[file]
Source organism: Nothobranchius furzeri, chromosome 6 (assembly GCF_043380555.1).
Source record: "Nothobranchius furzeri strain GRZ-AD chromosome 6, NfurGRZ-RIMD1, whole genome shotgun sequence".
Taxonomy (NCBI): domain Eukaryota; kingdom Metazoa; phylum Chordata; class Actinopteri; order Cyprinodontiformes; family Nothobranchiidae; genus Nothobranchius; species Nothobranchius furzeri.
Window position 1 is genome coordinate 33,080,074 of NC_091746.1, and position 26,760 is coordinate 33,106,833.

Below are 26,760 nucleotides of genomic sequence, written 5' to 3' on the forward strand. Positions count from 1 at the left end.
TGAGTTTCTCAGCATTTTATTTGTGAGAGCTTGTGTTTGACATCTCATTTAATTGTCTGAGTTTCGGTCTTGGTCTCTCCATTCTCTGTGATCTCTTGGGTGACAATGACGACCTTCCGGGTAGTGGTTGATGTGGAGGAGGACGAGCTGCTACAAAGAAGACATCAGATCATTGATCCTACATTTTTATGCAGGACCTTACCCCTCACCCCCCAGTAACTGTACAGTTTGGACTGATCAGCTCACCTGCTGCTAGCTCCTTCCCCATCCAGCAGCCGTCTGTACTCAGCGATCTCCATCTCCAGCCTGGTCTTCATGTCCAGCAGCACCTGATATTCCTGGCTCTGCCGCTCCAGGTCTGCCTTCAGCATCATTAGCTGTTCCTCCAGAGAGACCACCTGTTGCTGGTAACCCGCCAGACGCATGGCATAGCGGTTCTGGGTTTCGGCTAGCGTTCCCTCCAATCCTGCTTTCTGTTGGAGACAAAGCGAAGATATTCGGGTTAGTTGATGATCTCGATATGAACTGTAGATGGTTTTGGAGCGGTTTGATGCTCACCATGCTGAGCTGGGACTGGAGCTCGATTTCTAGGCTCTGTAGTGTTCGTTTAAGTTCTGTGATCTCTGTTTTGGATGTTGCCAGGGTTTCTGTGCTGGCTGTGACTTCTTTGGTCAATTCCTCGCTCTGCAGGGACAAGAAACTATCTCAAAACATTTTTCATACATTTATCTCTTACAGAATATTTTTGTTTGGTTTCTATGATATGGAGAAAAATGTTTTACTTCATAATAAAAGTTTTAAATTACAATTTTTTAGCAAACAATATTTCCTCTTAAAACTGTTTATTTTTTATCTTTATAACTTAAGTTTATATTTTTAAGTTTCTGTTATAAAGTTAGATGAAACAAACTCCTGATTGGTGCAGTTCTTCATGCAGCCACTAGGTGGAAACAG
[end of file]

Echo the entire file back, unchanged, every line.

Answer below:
Source organism: Nothobranchius furzeri, chromosome 6 (assembly GCF_043380555.1).
Source record: "Nothobranchius furzeri strain GRZ-AD chromosome 6, NfurGRZ-RIMD1, whole genome shotgun sequence".
Taxonomy (NCBI): domain Eukaryota; kingdom Metazoa; phylum Chordata; class Actinopteri; order Cyprinodontiformes; family Nothobranchiidae; genus Nothobranchius; species Nothobranchius furzeri.
Window position 1 is genome coordinate 33,080,074 of NC_091746.1, and position 26,760 is coordinate 33,106,833.

Below are 26,760 nucleotides of genomic sequence, written 5' to 3' on the forward strand. Positions count from 1 at the left end.
TGAGTTTCTCAGCATTTTATTTGTGAGAGCTTGTGTTTGACATCTCATTTAATTGTCTGAGTTTCGGTCTTGGTCTCTCCATTCTCTGTGATCTCTTGGGTGACAATGACGACCTTCCGGGTAGTGGTTGATGTGGAGGAGGACGAGCTGCTACAAAGAAGACATCAGATCATTGATCCTACATTTTTATGCAGGACCTTACCCCTCACCCCCCAGTAACTGTACAGTTTGGACTGATCAGCTCACCTGCTGCTAGCTCCTTCCCCATCCAGCAGCCGTCTGTACTCAGCGATCTCCATCTCCAGCCTGGTCTTCATGTCCAGCAGCACCTGATATTCCTGGCTCTGCCGCTCCAGGTCTGCCTTCAGCATCATTAGCTGTTCCTCCAGAGAGACCACCTGTTGCTGGTAACCCGCCAGACGCATGGCATAGCGGTTCTGGGTTTCGGCTAGCGTTCCCTCCAATCCTGCTTTCTGTTGGAGACAAAGCGAAGATATTCGGGTTAGTTGATGATCTCGATATGAACTGTAGATGGTTTTGGAGCGGTTTGATGCTCACCATGCTGAGCTGGGACTGGAGCTCGATTTCTAGGCTCTGTAGTGTTCGTTTAAGTTCTGTGATCTCTGTTTTGGATGTTGCCAGGGTTTCTGTGCTGGCTGTGACTTCTTTGGTCAATTCCTCGCTCTGCAGGGACAAGAAACTATCTCAAAACATTTTTCATACATTTATCTCTTACAGAATATTTTTGTTTGGTTTCTATGATATGGAGAAAAATGTTTTACTTCATAATAAAAGTTTTAAATTACAATTTTTTAGCAAACAATATTTCCTCTTAAAACTGTTTATTTTTTATCTTTATAACTTAAGTTTATATTTTTAAGTTTCTGTTATAAAGTTAGATGAAACAAACTCCTGATTGGTGCAGTTCTTCATGCAGCCACTAGGTGGAAACAG